Daniel Roth

Dr. Daniel RothAssistant Professor,
Paediatrics and Nutritional Sciences

Many of the Centre’s researchers work internationally to find answers to global health challenges. Daniel Roth, a paediatrician and scientist at the Hospital for Sick Children, is one such researcher. His work explores the determinants and consequences of vitamin D deficiency during pregnancy in South Asia.

At the moment, Roth is leading a large clinical trial of maternal vitamin D supplementation in Dhaka, Bangladesh. “I am particularly interested in the effects of vitamin D supplementation in pregnant women on the growth of their babies in the first years of life,” he says.

This is relevant to countries like Bangladesh that have high rates of stunting — impaired growth of infants and children. “Because of various factors, including lifestyle and diet, vitamin D deficiency is common among women in Bangladesh. In this setting, there may be multiple benefits of improving vitamin D nutrition during pregnancy for both the mother and her child.”

While Roth’s research specifically targets resource-poor settings, he hopes that the new knowledge will be applicable around the world. “We are trying to understand, fundamentally, just how important vitamin D is during pregnancy. However, we are focused on Bangladesh because it’s a setting in which the effects of vitamin D deficiency for mothers and the development of their children may be particularly pronounced.”

In fact, average vitamin D levels in pregnant women in Canada during winters are not that different from women in Bangladesh. “Although we don’t have the same burden of nutritional problems or growth failure in infants here, there may be other benefits of improving vitamin D status in pregnant women in Canada.”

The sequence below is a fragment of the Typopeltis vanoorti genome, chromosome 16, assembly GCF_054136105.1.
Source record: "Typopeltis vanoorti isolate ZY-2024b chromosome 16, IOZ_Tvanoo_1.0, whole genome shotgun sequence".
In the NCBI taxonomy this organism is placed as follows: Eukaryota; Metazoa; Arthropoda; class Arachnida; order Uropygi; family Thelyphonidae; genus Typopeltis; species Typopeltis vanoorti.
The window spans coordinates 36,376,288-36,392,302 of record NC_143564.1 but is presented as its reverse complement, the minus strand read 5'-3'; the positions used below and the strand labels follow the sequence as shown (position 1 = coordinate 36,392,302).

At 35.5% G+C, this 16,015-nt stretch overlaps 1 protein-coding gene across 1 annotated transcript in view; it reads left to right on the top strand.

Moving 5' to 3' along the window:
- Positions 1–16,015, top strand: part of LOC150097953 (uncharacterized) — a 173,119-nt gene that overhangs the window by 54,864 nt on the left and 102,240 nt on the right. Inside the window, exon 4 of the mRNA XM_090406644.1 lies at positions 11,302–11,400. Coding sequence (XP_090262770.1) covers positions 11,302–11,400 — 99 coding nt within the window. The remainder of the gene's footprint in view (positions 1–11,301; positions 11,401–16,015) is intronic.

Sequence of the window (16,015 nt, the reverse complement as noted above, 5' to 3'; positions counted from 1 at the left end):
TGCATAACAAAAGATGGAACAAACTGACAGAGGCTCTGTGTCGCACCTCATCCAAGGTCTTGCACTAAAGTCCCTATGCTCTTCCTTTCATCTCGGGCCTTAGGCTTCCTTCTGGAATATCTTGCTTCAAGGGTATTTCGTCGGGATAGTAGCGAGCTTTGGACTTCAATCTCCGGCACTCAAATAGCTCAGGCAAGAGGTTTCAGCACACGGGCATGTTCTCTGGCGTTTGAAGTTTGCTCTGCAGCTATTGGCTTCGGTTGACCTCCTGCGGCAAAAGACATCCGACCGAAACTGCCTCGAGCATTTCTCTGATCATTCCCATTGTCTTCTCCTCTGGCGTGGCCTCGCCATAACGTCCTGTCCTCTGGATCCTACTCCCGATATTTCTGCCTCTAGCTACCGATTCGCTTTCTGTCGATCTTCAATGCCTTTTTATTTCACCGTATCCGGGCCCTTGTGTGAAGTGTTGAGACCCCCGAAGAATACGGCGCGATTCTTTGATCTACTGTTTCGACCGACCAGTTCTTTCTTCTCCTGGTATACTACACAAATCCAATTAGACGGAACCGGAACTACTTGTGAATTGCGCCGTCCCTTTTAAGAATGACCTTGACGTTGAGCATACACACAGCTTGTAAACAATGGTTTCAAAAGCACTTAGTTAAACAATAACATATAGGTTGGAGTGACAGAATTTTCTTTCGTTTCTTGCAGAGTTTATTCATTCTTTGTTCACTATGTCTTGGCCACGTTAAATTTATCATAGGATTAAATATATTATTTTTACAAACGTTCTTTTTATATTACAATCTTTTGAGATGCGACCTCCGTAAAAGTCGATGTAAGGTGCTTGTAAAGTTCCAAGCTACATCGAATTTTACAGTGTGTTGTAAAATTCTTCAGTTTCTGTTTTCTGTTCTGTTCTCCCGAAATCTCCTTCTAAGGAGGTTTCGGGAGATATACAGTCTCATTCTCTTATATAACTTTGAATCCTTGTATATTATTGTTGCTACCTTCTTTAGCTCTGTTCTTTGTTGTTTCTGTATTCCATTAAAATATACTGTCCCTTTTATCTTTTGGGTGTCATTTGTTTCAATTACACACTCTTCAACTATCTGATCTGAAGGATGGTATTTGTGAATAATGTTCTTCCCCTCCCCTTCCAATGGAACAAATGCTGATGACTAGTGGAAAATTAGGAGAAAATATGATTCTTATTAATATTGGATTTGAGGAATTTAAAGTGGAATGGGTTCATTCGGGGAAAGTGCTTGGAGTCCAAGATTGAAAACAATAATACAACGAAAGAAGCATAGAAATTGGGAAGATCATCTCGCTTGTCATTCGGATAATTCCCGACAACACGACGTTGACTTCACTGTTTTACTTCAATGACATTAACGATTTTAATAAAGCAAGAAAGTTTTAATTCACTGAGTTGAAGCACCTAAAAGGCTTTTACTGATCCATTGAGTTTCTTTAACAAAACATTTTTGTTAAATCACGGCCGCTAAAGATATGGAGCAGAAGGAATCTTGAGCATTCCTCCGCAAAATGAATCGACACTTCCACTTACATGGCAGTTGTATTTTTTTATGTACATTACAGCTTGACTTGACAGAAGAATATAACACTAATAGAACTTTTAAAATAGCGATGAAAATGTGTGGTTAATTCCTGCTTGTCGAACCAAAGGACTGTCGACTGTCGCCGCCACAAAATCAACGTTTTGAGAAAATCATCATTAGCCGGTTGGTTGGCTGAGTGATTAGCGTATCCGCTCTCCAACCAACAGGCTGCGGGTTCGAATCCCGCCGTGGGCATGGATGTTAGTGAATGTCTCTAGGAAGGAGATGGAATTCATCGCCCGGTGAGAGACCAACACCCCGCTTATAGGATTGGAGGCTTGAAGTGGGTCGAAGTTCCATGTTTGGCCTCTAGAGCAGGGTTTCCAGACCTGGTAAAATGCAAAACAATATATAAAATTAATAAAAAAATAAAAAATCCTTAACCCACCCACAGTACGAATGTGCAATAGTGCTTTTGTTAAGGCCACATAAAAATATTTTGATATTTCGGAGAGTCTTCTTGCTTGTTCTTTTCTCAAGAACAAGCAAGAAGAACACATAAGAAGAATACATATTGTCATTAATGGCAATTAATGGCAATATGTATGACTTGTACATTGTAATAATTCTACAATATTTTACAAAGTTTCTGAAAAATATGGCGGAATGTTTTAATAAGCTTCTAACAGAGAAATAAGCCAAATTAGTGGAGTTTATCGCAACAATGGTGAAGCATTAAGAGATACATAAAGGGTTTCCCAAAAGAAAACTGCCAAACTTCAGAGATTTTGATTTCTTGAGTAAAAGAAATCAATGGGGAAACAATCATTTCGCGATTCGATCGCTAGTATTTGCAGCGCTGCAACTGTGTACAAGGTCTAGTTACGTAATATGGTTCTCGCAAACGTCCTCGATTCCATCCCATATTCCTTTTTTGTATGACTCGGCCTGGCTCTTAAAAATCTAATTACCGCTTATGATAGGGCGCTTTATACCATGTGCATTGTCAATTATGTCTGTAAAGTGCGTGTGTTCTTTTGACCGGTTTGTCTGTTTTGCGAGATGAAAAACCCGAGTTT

Roth hopes the Lawson Centre helps to tackle the most important underlying issues leading to childhood malnutrition and obesity. “As biomedical researchers, we tend to focus on relatively small components of larger issues,” he says. “Yet, most childhood nutritional problems are ultimately determined by socioeconomic inequalities and structural factors in society — whether in our own city, country or internationally — that lead to inequitable access to health resources and care.”

Overall, Roth is grateful that his research contributes to the professional development of many people involved with the implementation of the project in Bangladesh. “Through our partner organization in Dhaka — icddr,b — we can create opportunities and build capacity among individuals, including research physicians and community health workers. Also, the mothers and children who volunteer to participate in the research benefit a lot from the close attention to their health care needs by the study team. If our research eventually generates new ideas that have a lasting value for public health, then that will be a bonus.”

At a glance:

Daniel Roth, MD, MSc, PhD

Research Interests

  • Global maternal–child health and nutrition
  • Nutrition-infection relationships
  • Vitamin D status during pregnancy and early infancy, with a particular focus on its determinants and consequences in South Asia
  • Application of pulse oximetry to the first-level management of sick, young infants in developing countries
  • Calcium supplementation during pregnancy for the prevention of hypertensive diseases of pregnancy, preterm birth, and neonatal mortality in resource-poor settings where dietary calcium intakes are low
  • Prevention, diagnosis, and treatment of neonatal sepsis and infant lower respiratory tract infections in resource-limited settings


  • Assistant Professor, Departments of Paediatrics and Nutritional Sciences, University of Toronto
  • Associate Member, School of Graduate Studies, University of Toronto
  • Staff Physician, Paediatric Medicine, Hospital for Sick Children
  • Scientist, Child Health Evaluative Sciences, Research Institute, Hospital for Sick Children


See Daniel’s profile on SickKids website for more information.